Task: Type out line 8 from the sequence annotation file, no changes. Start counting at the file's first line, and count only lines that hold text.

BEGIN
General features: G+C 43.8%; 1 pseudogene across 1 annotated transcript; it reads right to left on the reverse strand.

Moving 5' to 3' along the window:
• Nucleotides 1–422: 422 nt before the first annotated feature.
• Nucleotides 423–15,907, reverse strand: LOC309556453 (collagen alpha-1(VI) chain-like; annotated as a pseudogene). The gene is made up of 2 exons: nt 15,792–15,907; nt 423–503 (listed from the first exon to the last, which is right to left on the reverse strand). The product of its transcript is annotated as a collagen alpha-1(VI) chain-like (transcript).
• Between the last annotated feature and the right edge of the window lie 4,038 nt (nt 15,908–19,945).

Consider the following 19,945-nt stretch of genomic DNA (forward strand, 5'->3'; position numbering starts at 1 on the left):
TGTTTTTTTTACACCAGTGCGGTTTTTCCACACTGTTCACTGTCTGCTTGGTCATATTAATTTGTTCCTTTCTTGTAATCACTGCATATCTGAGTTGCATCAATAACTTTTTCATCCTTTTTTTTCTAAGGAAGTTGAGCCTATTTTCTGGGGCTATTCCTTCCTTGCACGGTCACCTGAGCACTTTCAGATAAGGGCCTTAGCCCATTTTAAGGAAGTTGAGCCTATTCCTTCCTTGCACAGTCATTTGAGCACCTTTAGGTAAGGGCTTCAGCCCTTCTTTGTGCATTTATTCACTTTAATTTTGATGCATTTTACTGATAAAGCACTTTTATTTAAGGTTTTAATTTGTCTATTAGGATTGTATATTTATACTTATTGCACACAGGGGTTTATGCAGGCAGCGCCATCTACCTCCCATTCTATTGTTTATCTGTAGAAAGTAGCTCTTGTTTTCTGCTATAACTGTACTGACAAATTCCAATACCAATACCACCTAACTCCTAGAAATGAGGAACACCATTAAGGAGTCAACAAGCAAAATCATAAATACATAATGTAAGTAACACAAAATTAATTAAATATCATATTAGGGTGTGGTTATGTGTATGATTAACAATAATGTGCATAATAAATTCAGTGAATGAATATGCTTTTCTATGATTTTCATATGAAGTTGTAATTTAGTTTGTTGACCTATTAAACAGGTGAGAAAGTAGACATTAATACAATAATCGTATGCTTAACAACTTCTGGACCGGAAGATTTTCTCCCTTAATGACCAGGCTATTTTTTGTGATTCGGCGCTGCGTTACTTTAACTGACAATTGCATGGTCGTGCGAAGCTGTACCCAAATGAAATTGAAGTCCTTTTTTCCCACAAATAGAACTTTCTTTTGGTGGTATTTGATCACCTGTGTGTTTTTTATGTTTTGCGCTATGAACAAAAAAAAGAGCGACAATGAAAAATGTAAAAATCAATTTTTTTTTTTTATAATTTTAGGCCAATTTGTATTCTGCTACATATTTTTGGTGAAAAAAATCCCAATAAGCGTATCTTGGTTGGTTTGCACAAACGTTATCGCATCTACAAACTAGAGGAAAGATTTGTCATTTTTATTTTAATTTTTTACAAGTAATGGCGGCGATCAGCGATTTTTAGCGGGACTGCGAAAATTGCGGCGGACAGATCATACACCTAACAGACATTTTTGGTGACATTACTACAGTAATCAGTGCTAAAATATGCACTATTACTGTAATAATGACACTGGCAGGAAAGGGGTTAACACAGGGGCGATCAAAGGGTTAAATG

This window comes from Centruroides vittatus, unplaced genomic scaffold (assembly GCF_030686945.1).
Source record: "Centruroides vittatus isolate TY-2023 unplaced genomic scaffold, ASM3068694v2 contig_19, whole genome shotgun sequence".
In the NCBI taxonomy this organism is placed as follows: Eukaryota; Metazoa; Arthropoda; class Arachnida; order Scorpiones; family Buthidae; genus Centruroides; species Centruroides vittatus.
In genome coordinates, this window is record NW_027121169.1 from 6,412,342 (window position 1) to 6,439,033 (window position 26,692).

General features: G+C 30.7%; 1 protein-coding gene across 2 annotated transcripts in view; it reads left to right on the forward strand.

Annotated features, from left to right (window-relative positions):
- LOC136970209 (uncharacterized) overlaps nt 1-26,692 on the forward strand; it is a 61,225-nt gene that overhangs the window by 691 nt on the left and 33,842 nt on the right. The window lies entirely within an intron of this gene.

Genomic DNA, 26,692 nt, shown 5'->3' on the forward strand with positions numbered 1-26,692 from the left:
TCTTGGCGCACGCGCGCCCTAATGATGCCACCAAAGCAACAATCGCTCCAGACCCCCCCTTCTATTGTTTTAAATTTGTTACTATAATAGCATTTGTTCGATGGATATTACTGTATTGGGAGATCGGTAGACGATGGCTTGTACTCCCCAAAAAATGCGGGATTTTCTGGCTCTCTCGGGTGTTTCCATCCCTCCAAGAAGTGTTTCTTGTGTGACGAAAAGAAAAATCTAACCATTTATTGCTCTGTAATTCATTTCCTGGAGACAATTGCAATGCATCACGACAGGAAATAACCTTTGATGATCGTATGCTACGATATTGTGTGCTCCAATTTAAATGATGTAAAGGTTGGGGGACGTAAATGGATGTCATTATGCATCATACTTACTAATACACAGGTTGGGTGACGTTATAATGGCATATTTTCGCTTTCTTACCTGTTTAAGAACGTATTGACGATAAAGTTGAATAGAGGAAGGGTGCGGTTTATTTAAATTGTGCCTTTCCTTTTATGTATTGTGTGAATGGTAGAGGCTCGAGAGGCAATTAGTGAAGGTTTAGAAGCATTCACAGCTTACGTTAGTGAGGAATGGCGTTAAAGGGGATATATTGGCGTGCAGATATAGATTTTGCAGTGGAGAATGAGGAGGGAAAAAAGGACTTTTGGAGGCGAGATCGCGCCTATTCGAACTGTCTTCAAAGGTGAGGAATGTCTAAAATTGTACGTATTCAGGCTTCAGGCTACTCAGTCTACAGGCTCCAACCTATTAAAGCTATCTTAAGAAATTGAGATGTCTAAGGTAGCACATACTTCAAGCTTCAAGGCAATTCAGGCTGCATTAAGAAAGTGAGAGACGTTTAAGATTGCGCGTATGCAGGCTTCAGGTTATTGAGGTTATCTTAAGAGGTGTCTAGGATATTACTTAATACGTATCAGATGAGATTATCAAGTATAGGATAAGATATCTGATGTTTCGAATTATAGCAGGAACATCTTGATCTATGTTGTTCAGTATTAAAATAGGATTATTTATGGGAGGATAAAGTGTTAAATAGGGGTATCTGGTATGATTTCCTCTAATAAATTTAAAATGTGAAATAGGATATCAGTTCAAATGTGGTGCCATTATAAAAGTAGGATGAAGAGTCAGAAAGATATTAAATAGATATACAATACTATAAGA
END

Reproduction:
This window comes from Centruroides vittatus, unplaced genomic scaffold (assembly GCF_030686945.1).